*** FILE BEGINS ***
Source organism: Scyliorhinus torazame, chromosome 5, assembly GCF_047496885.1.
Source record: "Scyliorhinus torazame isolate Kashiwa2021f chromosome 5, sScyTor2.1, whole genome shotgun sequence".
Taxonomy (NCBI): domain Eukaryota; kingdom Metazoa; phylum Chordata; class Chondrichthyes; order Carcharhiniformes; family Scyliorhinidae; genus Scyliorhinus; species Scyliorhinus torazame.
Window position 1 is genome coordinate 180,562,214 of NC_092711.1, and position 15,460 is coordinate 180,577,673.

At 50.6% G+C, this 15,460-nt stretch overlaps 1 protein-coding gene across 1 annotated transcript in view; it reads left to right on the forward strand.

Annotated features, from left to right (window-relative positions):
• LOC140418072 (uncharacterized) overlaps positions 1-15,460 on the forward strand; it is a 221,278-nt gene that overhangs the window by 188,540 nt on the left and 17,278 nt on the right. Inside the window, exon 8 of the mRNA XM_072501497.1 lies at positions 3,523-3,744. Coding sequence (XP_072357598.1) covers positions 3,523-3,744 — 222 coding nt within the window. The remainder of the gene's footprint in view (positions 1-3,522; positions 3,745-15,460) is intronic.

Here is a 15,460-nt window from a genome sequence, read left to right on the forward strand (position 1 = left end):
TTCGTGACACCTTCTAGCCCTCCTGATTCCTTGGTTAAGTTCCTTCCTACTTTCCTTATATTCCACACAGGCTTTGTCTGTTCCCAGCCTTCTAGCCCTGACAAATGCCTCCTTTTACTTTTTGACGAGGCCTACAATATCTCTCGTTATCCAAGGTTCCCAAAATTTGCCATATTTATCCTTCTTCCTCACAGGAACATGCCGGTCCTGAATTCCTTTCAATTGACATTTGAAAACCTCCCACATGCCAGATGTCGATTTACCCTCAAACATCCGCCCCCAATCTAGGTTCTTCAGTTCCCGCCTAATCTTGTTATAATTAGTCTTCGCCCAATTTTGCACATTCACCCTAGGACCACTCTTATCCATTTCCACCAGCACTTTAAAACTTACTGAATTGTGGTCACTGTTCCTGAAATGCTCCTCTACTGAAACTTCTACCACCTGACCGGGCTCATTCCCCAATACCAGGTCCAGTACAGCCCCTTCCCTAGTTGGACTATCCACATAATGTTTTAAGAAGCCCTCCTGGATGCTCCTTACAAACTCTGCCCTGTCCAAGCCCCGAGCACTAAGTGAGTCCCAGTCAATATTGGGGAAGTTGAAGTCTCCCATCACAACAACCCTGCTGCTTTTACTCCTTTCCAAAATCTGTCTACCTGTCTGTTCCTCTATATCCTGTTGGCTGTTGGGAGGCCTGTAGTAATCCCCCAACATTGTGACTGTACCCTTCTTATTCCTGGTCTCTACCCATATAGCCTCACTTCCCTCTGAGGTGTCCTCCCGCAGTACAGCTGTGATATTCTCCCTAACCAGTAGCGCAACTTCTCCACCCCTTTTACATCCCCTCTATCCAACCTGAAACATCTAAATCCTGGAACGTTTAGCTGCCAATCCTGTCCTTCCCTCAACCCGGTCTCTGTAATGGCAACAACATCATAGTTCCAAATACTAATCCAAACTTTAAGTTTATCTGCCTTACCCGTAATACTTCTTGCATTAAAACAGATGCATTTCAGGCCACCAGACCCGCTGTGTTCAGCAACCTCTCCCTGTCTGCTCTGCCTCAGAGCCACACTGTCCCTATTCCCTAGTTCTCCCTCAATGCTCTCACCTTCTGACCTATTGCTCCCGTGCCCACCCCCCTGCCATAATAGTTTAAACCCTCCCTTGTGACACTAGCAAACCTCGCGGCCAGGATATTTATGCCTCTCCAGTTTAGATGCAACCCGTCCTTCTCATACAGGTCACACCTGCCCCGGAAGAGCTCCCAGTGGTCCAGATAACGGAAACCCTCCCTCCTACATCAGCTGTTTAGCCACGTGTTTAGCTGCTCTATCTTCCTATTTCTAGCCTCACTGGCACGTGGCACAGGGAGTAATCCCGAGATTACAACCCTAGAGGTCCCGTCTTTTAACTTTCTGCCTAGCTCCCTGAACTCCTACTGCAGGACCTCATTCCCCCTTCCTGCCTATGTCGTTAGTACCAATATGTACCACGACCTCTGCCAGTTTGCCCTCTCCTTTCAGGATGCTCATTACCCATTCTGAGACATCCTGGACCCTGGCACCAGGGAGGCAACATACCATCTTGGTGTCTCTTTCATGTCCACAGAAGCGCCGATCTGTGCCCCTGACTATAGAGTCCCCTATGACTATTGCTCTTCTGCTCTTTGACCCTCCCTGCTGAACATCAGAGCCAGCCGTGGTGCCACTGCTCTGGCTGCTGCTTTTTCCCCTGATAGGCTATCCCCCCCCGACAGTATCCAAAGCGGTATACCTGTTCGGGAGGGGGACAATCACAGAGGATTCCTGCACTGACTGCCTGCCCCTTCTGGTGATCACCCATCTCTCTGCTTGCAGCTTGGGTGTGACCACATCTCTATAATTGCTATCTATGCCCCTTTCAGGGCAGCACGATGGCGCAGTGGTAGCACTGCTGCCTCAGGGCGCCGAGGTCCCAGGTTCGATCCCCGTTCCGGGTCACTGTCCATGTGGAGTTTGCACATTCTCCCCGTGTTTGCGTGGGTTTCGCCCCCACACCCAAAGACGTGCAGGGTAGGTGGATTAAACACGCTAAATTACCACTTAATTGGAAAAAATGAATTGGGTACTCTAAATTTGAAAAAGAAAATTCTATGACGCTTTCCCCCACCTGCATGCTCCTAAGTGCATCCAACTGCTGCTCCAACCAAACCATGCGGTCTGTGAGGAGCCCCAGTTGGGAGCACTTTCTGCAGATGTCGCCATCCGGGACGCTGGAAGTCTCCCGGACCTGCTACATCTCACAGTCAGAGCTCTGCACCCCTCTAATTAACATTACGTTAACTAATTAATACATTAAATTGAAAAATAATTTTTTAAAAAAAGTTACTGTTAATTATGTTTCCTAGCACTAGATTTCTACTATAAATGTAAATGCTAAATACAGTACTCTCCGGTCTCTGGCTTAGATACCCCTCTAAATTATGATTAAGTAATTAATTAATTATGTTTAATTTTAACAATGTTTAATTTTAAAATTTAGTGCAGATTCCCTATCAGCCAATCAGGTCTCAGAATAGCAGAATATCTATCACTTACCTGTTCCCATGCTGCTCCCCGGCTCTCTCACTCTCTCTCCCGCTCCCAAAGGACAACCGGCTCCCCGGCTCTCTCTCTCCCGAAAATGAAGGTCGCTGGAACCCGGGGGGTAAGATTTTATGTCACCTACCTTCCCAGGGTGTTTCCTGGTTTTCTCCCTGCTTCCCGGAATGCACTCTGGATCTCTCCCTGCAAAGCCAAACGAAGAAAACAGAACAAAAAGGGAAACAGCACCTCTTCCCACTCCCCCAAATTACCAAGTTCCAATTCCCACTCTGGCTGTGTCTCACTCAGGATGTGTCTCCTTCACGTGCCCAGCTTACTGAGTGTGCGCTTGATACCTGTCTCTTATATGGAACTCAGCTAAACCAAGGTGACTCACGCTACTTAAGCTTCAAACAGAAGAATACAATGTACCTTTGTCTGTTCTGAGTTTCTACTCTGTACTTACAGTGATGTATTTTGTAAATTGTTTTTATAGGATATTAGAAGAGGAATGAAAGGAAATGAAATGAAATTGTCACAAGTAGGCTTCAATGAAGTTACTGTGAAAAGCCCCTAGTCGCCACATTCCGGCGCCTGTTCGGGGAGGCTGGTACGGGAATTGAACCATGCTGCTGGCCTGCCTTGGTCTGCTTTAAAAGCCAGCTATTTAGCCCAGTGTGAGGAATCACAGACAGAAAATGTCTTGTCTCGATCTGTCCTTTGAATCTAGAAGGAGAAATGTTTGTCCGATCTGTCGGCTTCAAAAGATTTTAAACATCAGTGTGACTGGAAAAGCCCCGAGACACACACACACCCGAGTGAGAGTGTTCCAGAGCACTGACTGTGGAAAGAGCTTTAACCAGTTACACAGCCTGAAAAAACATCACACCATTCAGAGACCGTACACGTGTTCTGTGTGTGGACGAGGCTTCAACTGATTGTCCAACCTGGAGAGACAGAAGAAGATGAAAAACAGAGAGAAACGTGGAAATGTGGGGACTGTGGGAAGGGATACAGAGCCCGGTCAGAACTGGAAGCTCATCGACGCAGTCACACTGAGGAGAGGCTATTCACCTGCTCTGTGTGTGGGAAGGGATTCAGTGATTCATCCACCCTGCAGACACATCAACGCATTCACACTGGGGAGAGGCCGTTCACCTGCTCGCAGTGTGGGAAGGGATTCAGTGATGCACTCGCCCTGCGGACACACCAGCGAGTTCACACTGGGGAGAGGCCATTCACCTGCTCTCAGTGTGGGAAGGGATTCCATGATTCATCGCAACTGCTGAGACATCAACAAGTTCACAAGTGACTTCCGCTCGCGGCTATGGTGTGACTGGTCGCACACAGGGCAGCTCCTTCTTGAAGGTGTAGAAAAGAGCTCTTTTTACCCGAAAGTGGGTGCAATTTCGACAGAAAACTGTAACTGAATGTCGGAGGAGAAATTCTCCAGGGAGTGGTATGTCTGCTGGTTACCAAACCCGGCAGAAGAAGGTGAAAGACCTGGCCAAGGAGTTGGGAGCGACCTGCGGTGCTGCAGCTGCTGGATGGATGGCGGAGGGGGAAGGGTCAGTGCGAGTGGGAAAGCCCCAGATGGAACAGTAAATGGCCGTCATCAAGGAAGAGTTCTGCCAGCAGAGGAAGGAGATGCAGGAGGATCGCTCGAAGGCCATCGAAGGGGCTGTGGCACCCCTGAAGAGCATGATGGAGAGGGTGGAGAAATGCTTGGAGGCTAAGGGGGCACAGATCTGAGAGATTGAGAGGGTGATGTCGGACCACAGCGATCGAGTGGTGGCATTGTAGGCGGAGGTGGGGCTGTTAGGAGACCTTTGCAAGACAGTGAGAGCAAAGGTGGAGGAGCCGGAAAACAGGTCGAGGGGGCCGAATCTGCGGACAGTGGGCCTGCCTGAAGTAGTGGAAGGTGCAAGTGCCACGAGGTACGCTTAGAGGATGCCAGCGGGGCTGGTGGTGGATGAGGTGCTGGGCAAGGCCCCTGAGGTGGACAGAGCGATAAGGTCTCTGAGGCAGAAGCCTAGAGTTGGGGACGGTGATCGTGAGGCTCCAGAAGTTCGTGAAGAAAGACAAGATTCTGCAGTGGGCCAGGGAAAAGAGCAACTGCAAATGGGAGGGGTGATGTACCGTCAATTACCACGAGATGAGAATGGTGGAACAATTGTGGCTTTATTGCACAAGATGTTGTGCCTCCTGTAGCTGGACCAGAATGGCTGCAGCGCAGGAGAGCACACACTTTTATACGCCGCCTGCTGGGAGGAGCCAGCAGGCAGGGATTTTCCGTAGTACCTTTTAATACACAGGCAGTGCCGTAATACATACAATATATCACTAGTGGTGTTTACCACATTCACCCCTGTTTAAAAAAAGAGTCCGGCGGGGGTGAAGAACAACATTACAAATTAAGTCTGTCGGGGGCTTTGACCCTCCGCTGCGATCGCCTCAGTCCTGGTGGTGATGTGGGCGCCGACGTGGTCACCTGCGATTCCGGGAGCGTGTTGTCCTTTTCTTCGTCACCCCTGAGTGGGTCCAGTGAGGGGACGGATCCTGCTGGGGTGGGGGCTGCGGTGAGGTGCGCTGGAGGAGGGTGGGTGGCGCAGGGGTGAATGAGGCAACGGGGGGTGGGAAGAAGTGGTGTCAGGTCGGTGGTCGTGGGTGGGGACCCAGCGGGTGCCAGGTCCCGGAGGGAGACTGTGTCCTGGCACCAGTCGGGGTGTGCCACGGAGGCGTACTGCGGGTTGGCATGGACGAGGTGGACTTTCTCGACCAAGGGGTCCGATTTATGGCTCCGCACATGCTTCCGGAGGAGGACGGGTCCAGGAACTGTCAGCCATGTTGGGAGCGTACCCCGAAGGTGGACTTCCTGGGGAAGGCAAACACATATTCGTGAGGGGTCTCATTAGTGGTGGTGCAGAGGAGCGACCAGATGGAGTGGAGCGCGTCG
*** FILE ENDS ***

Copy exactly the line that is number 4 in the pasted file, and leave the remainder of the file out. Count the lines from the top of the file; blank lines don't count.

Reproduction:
Window position 1 is genome coordinate 180,562,214 of NC_092711.1, and position 15,460 is coordinate 180,577,673.